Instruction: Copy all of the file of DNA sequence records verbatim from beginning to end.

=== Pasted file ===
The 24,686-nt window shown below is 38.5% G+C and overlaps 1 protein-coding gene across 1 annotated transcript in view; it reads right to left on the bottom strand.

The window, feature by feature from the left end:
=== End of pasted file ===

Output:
The 24,686-nt window shown below is 38.5% G+C and overlaps 1 protein-coding gene across 1 annotated transcript in view; it reads right to left on the bottom strand.

The window, feature by feature from the left end: